The day the Red Sox sent Ted Williams to the minors


The Red Sox once sent Ted Williams to the minors – a spring training cut. The reaction was classic Ted at his best.

Ted Williams was really the “Splendid Splinter” when he arrived at spring training in 1938. The 6’4” Williams tipped the scales at under 170 pounds and a good physical comparison would be pitcher Chris Sale of the Chicago White Sox.

Williams was fresh from the Pacific Coast League and the San Diego Padres where the 18-year-old Williams had hit .291 with 23 home runs in 138 games for the 1937 season. The Padres and the PCL were about as close to the MLB level talent as one could get back in that era as the Padres and the league were littered with players with MLB experience and future stars such as TSW. The PCL was a “fast league” with quality fields, good attendance and salaries that actually kept some players more comfortable in the PCL.

"”Tell them I’ll be back and I’m going to wind up making more money in this game than all three of them put together.” – Ted Williams"

Williams was brash, bold and incredibly insecure. This is reflected by Williams himself and many others on the various books and stories that have been written about the consummate hitter. When he blew into camp, he wore this cocky attitude quite publicly. What he also did was go 0-4 against Cincinnati in his first spring training game on March 13th. Soon afterwards Williams was gone.

The Red Sox outfield was set for 1938 and Williams was attempting to crash the party. In that era, rookies were like children in that it was better to be seen and not heard, but with Williams, you heard – all the time.

Ben Chapman was in the prime of his career at 28-years-old and a player who had slashed .297/.389/.432 with seven home runs and 69 RBI in split duty between the Washington Senators and Red Sox in 1937. Chapman, a right-handed hitter, was a veteran and one who could run – he led the American League in steals (35) for 1937.

A second import was Joe Vosmik – a 28-year-old right-hand hitter, who was acquired in the off season from the St. Louis Browns. Vosmil had slashed .325/.377/.455 with the Brownies while hitting four home runs and notching 93 RBI. Vosmik would lead the American League in hits (201) while playing left field for Boston.

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The third outfield position was a two-time All-Star and center fielder – the 32-year-old Doc Cramer. Cramer was a left-hand hitter with no power – in 1937 Cramer had a grand total of zero home runs and 51 RBI, but he could hit as a slash of .305/.389/.432 will give evidence to that ability. Cramer would also make the All-Star team the next three seasons.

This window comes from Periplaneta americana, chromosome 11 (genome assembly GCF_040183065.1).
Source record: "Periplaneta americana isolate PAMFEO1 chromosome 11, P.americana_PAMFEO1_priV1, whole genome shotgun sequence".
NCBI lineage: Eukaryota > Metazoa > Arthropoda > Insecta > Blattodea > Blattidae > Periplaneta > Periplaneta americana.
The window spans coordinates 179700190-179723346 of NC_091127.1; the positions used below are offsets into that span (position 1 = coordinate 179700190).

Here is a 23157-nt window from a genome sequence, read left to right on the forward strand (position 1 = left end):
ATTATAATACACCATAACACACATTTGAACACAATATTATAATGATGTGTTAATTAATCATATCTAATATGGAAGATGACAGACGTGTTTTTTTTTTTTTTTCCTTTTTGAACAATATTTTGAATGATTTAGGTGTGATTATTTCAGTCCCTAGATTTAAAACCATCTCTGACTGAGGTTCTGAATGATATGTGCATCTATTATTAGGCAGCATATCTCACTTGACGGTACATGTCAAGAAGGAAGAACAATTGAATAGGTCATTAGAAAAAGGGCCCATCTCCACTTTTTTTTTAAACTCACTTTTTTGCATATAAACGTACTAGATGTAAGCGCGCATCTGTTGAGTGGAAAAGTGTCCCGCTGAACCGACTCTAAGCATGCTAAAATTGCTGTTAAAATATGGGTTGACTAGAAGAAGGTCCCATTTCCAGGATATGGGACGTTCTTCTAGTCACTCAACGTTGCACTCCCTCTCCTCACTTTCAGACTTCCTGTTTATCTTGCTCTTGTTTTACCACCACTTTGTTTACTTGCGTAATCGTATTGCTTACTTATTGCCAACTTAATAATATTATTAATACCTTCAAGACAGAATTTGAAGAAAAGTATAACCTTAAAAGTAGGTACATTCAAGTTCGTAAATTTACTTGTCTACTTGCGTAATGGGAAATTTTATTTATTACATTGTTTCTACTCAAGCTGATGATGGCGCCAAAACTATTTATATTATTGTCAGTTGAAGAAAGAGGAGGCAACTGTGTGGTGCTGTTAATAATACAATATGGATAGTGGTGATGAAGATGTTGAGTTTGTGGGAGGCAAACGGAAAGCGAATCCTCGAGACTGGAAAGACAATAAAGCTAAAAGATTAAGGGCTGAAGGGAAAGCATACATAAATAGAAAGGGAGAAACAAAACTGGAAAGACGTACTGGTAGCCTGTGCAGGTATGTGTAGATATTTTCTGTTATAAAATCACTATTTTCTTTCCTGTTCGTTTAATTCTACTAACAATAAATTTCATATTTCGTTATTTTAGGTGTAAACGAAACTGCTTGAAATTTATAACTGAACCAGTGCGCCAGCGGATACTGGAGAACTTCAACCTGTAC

This was a revamped outfield as the Red Sox were coming off a disappointing 80-72 and fifth place finish in 1937. Owner Tom Yawkey was impatient and a smattering of talent with power hitting Jimmie Foxx, the fabulous Lefty Grove, hard hitting Pinky Higgins and the leadership of player-manager and shortstop Joe Cronin.

The Red Sox had led the American League in hitting in 1937 with a team average of .281, but what they did lack was home run power and they slammed 100 for a fifth place finish in an eight-team league. One would think that Williams home run talent would attract attention, but what attracted most attention was his mouth.

TSW had been signed by General Manager Eddie Collins in 1938 and in time for spring training. That was often the path for a player that was young or even old as many minor league teams were in the business of developing players for profit. This would eventually be like hitting the lottery.

The end result was Williams was a late spring exit from camp and a trip to the Minneapolis Millers who were the Red Sox Triple-A farm club. As noted by the quote Williams certainly left with something to prove and a bruised ego.

In 1938 Williams – then 19-years-old – slammed 43 home runs for the Millers while hitting .366 and gathering in 142 RBI for a Triple Crown. The 1938 Red Sox scampered to a second-place finish with a 88-61 record and again led the American League in hitting, but smacked only 98 home runs playing half their games in the Fenway Park bandbox.

In 1939, Williams started on the pathway that backed up his promise made as he left camp in 1938 – it’s not bragging when you do it – and in 1939 Williams took over right-field with Cramer in center and Vosmik in left. Williams hit .327 with 31 home runs and an American League-leading 145 RBI. If the rookie of The Year Award existed Williams would have won.

Now another spring training is upon us and another bold statement has surfaced with Hanley Ramirez predicting a Gold Glove Award for first baseman. This is not new and last January we had Joe Kelly predicting he would win the Cy Young Award.

Next: Red Sox sign rookies, pay Bogaerts extra

There are no bold rookies in camp to make a Williams like prediction and then eventually back it up. What a shame.

Sources: Baseball-Reference/Numerous books on TSW.